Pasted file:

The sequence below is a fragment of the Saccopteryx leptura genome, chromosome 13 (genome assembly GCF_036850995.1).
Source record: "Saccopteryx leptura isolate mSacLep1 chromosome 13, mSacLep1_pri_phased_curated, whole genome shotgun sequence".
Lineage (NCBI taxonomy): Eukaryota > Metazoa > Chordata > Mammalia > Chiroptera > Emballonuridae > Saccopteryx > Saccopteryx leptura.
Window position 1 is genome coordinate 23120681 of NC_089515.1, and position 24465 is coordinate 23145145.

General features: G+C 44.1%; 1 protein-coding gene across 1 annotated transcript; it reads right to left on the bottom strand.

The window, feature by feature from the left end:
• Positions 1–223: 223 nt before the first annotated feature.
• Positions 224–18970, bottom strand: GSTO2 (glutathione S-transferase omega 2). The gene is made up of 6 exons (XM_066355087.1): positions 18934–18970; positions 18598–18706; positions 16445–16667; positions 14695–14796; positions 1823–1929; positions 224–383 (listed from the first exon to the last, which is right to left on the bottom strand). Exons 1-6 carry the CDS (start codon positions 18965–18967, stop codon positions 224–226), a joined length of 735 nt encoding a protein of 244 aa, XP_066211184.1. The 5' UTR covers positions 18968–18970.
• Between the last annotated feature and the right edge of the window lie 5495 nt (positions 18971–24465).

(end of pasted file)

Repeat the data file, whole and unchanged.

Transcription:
The sequence below is a fragment of the Saccopteryx leptura genome, chromosome 13 (genome assembly GCF_036850995.1).
Source record: "Saccopteryx leptura isolate mSacLep1 chromosome 13, mSacLep1_pri_phased_curated, whole genome shotgun sequence".
Lineage (NCBI taxonomy): Eukaryota > Metazoa > Chordata > Mammalia > Chiroptera > Emballonuridae > Saccopteryx > Saccopteryx leptura.
Window position 1 is genome coordinate 23120681 of NC_089515.1, and position 24465 is coordinate 23145145.

General features: G+C 44.1%; 1 protein-coding gene across 1 annotated transcript; it reads right to left on the bottom strand.

The window, feature by feature from the left end:
• Positions 1–223: 223 nt before the first annotated feature.
• Positions 224–18970, bottom strand: GSTO2 (glutathione S-transferase omega 2). The gene is made up of 6 exons (XM_066355087.1): positions 18934–18970; positions 18598–18706; positions 16445–16667; positions 14695–14796; positions 1823–1929; positions 224–383 (listed from the first exon to the last, which is right to left on the bottom strand). Exons 1-6 carry the CDS (start codon positions 18965–18967, stop codon positions 224–226), a joined length of 735 nt encoding a protein of 244 aa, XP_066211184.1. The 5' UTR covers positions 18968–18970.
• Between the last annotated feature and the right edge of the window lie 5495 nt (positions 18971–24465).